Faith Matters

Edward O'Donnell: There is poverty in wealth without compassion

The exercise of compassion lies at the heart of Jesus' teaching on wealth, says Fr Edward O'Donnell

Maria Mercedes Gomez is from the Rio Blanco community in Honduras, who are resisting the construction of a hydro-electric dam. Trócaire is backing their campaign, which is an example of how wealth inequalities can lead to oppression of the poor. Picture by Garry Walsh/Trócaire
Fr Edward O'Donnell

RECENTLY I came across this quote from the late American writer, philosopher and artist Elbert Hubbard: "Who loses wealth loses much; who loses friends loses more; but who loses the soul loses all."

On the same theme, the prophet Jeremiah, less poetically, bluntly states: "A curse on the man who puts his trust in man... a blessing on the man who puts his trust in the Lord."

Both Hubbard's quote and Jeremiah's comment echo also in St Luke's account of the Beatitudes in which Jesus gives to his followers four promises and four warnings.

All three teach an important lesson which is well illustrated in the life story of an American called Lee Atwater.

In the 1980s Atwater was an American political consultant and strategist for the Republican party and adviser to presidents Ronald Reagan and George Bush Senior.

He aroused great controversy by his aggressive, unjust and often cruel campaign tactics. His was a philosophy of winning at all costs.

In March 1990, Atwater suddenly fell ill - he had a brain tumour.

As his illness progressed, Atwater converted to Catholicism.

In an act of repentance he wrote to those whom he had so viciously reviled during his public life.

"My illness has taught me something about the nature of humanity, love, brotherhood, and relationships that I never understood, and probably never would have," he wrote to one.

"So, from that standpoint, there is some truth and good in everything."

In an article, written just before his death, Atwater spoke of how he had come to recognise the spiritual vacuum in his life.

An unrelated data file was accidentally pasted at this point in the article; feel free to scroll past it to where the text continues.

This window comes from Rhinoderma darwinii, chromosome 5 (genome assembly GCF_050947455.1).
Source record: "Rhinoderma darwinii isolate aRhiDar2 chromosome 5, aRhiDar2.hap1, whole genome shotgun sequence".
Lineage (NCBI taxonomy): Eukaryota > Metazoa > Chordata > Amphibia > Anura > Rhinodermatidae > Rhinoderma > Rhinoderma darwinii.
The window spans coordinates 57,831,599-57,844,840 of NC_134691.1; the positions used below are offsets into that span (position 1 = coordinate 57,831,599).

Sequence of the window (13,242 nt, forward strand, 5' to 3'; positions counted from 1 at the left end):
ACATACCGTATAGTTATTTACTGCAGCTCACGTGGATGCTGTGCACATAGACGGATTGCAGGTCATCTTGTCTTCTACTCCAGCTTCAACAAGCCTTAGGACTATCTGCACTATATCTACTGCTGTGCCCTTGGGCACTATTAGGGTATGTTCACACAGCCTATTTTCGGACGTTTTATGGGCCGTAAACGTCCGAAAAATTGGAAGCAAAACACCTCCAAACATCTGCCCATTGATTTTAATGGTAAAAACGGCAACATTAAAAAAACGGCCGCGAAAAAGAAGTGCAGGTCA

"The 1980s were about acquiring - acquiring wealth, power, prestige," he wrote.

"I know. I acquired more wealth, power, and prestige than most.

"But you can acquire all you want and still feel empty.

"What power wouldn't I trade for a little more time with my family? What price wouldn't I pay for an evening with friends?

"It took a deadly illness to put me eye-to-eye with that truth."

Atwater died a year after the onset of his illness, aged 40.

The four promises and four warnings Jesus gave to his followers form the introduction to a sermon in which he outlined for his followers to the implications of the law of love by which they were to live, and the high ethical standards that flow from that law.

Jesus saw all around him people defenceless against the powerful, broken by unjust taxes, their human dignity ignored.

Hence his warnings to the rich and the powerful who acquired their wealth and security by exploitation of the weak and the vulnerable, and used it exclusively for their own lavish lifestyles.

In their arrogance they believed that they were answerable to no-one but themselves.

St Paul rightly said: "The love of money is the root of all evils and there are some who, pursuing it, have wandered away from the faith, and so given their souls any number of wounds" (1 Timothy 6:10).

Note, Paul says it is "the love of money" not money itself. Avarice destroys respect for the rights of others.

Pope Benedict XVI once commented, "closing our eyes to our neighbour also blinds us to God".

Jesus seeks conversion and gives as a model his Father. "Be compassionate as your Father is compassionate" (Luke 6:36-38), while reminding everyone: "And what do you benefit if you gain the whole world but lose your own soul? (Matthew 16:26).

When Jesus speaks of the poor, the hungry, those who weep, and the oppressed, and blesses them, he is not suggesting that there is anything virtuous about being in any of these situations.

In blessing them, Jesus never said they were good or virtuous, only that they suffered unjustly.

He took their side not because they deserved it but because they needed it.

Without judging them in anyway whatsoever, Jesus offers them hope and the chance to recover their dignity.

The powerful and influential who confronted Jesus could not see that it was those they regarded as the dregs of society who were closest to Jesus' heart - just as they rejected them so they would reject him.

Jesus would have us see that the poor and the oppressed challenge us to open our eyes and see the misery all around us and to respond, not with the indifference of the self-satisfied, but with an open heart.

In doing so we become true followers: "I tell you solemnly, in so far as you did this to one of the least, you did it to me" (Matthew 25:46).

:: Fr Edward O'Donnell is parish priest of St Brigid's in Belfast.

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